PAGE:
Among the best known examples is the West Bank Mountain Aquifer, which is recharged in Palestine but with groundwater that discharges in springs in neighbouring Israel (Mansour et al.2012). The Jewish state, founded on the principal of ‘making the desert bloom,’ regards irrigation as essential to its existence. Some 60% of the water it consumes in this water-scarce land is used for irrigation. In a water-scarce land, however, many Palestinians consider this unconscionable when agriculture accounts for just 1.6% of Israel’s GDP (Deconinck2006).
Israel’s continuing occupation of the Golan Heights – historically Syrian territory, annexed by Israel following the Six-Day War of 1967 – is largely about retaining control of the water produced on the high ground. The Golan Heights may provide as much as 15% of Israel’s water, whether as surface water or indirectly through local aquifer recharge (Dafny et al.2006). The control of groundwater has also been a key strategy in Israel’s physical and economic blockade of Palestinian Gaza, which again flared into violence – including the first ever exchange of long-range missile fire – in November 2012. Israel controls the upstream parts of the shallow coastal aquifer on which the Gaza Strip depends. In 2008, Israeli authorities reportedly constructed trap wells along the Strip’s northern borders in a deliberate attempt to divert the abstracted water to recharge its own aquifers (Kishawi2011).
Consideration also needs to be given to water stress in small island states. The latest island to ‘go critical’ is Anguilla in the West Indies. Anguilla is a low-lying limestone island with a shallow lens of renewable fresh water overlying a saline interface with seawater below. Careful monitoring and management of abstraction used to ensure continuity of supply to ‘The Valley’ and the outlying rural areas, albeit a supply with a slight brackish taste. However, recent systemic failures have led to the destruction of the fresh water lens, and the island’s water supply has now gone saline. Alternative means of supply urgently need to be found if the island is to remain tenable for many of its 15 000 inhabitants: a remedy that will inevitably cost far more than timely intervention and advice on water conservation and management techniques would have done. Although conflict is unlikely in Anguilla, the prospect of mass displacement of the population is real.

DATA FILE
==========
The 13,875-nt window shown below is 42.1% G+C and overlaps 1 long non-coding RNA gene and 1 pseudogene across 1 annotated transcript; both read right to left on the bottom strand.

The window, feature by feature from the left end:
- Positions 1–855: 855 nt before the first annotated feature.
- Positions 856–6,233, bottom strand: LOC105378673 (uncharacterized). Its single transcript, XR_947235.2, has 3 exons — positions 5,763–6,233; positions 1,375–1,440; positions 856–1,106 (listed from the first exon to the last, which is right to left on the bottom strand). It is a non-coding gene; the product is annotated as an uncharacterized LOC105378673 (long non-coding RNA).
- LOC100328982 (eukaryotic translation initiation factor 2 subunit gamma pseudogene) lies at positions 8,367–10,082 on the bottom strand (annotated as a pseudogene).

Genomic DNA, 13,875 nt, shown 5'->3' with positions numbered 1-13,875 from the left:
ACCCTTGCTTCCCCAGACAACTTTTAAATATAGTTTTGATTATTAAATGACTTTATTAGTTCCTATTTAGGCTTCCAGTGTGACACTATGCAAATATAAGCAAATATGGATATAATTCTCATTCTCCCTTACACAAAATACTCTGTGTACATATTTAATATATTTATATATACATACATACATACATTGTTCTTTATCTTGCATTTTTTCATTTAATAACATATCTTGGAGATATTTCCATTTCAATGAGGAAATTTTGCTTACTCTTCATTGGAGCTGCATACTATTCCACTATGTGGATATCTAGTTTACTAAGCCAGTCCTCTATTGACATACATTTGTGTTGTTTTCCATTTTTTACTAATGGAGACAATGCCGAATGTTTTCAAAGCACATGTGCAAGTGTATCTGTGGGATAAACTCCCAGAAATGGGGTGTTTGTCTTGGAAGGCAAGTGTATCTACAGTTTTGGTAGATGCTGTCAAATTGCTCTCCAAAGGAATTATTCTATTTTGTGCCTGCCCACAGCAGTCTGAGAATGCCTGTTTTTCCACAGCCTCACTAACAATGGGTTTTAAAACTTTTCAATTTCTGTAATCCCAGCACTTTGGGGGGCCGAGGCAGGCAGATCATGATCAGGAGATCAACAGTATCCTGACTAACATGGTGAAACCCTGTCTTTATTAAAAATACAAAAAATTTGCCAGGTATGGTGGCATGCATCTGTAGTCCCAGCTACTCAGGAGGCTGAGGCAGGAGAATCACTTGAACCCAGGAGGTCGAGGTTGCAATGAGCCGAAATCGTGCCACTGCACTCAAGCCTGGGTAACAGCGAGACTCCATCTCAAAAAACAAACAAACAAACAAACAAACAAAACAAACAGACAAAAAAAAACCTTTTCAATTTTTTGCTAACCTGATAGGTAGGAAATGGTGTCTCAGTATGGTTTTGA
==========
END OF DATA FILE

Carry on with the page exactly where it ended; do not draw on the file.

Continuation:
Perhaps the most critical groundwater issue of modern times concerns the Sana’a sandstone basin aquifer that supplies the capital city of Yemen with its drinking water. Media reports consistently state that this ancient city – a UNESCO World Heritage site and one of the oldest inhabited places on earth, said to have been founded by Shem, the son of Noah – will run dry in 2017.
The accuracy of this unusually specific date, however, is suspect. Hydrogeological evaluation of the aquifer yielding such a precise prognosis is not forthcoming. Although some investigation has been carried out, and a small body of literature exists e.g. (Alderwish1995; Alderwish & Dottridge1998; Handley & Dottridge1997; Al Hamdi2000), adequate monitoring of the resource has not taken place and there are few historical data with which to calibrate a workable groundwater flow model. Prognoses of how much water remains in store in the aquifer cannot, therefore, be made with any degree of certainty.
The Canadian engineering consultancy, Hydrosult Inc, along with the North Carolina-based RTP International, continue to collect data on behalf of the World Bank, which in turn has attempted to put forward various policy options for and in co-operation with the Yemeni government (Research Triangle Park International2012; Hydrosult Inc2010). The World Bank acknowledges, however, that their advice is based on results that are ‘only indicative and not definitive, mainly because, under the difficult political situation in Yemen during the preparation of the study, [our engineering consultants] were not in a position to assess either the social impacts of their options or the scope for implementation’ (Garduño2012).